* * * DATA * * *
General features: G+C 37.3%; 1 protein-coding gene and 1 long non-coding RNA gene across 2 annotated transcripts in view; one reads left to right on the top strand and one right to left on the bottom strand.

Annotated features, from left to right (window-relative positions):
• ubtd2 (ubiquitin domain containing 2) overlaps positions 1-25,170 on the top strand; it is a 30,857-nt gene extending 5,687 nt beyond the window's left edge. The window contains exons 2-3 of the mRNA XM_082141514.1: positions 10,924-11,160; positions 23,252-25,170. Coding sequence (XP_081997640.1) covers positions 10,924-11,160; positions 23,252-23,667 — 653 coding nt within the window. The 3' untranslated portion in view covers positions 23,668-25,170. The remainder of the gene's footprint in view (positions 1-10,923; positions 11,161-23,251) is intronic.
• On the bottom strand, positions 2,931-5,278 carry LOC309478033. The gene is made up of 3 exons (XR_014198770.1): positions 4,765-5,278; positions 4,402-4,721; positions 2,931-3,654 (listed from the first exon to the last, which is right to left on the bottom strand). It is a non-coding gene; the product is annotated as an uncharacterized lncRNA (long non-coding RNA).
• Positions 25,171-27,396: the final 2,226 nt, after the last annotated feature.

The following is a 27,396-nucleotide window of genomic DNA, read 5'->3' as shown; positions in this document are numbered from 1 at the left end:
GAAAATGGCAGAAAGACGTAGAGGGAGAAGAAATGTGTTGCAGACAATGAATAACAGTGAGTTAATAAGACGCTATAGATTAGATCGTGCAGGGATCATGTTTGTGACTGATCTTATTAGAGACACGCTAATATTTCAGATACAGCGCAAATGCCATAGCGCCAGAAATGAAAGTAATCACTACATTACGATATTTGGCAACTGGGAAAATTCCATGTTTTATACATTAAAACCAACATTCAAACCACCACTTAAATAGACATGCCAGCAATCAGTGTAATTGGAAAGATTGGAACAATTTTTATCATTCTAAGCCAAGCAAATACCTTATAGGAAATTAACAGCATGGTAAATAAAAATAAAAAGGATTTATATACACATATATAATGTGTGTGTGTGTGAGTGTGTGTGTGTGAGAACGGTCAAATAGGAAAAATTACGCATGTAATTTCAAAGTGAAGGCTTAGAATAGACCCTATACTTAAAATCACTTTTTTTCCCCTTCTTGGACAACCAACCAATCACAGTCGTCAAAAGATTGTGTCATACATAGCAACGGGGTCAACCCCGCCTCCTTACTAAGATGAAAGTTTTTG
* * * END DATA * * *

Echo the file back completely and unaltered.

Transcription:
General features: G+C 37.3%; 1 protein-coding gene and 1 long non-coding RNA gene across 2 annotated transcripts in view; one reads left to right on the top strand and one right to left on the bottom strand.

Annotated features, from left to right (window-relative positions):
• ubtd2 (ubiquitin domain containing 2) overlaps positions 1-25,170 on the top strand; it is a 30,857-nt gene extending 5,687 nt beyond the window's left edge. The window contains exons 2-3 of the mRNA XM_082141514.1: positions 10,924-11,160; positions 23,252-25,170. Coding sequence (XP_081997640.1) covers positions 10,924-11,160; positions 23,252-23,667 — 653 coding nt within the window. The 3' untranslated portion in view covers positions 23,668-25,170. The remainder of the gene's footprint in view (positions 1-10,923; positions 11,161-23,251) is intronic.
• On the bottom strand, positions 2,931-5,278 carry LOC309478033. The gene is made up of 3 exons (XR_014198770.1): positions 4,765-5,278; positions 4,402-4,721; positions 2,931-3,654 (listed from the first exon to the last, which is right to left on the bottom strand). It is a non-coding gene; the product is annotated as an uncharacterized lncRNA (long non-coding RNA).
• Positions 25,171-27,396: the final 2,226 nt, after the last annotated feature.

The following is a 27,396-nucleotide window of genomic DNA, read 5'->3' as shown; positions in this document are numbered from 1 at the left end:
GAAAATGGCAGAAAGACGTAGAGGGAGAAGAAATGTGTTGCAGACAATGAATAACAGTGAGTTAATAAGACGCTATAGATTAGATCGTGCAGGGATCATGTTTGTGACTGATCTTATTAGAGACACGCTAATATTTCAGATACAGCGCAAATGCCATAGCGCCAGAAATGAAAGTAATCACTACATTACGATATTTGGCAACTGGGAAAATTCCATGTTTTATACATTAAAACCAACATTCAAACCACCACTTAAATAGACATGCCAGCAATCAGTGTAATTGGAAAGATTGGAACAATTTTTATCATTCTAAGCCAAGCAAATACCTTATAGGAAATTAACAGCATGGTAAATAAAAATAAAAAGGATTTATATACACATATATAATGTGTGTGTGTGTGAGTGTGTGTGTGTGAGAACGGTCAAATAGGAAAAATTACGCATGTAATTTCAAAGTGAAGGCTTAGAATAGACCCTATACTTAAAATCACTTTTTTTCCCCTTCTTGGACAACCAACCAATCACAGTCGTCAAAAGATTGTGTCATACATAGCAACGGGGTCAACCCCGCCTCCTTACTAAGATGAAAGTTTTTG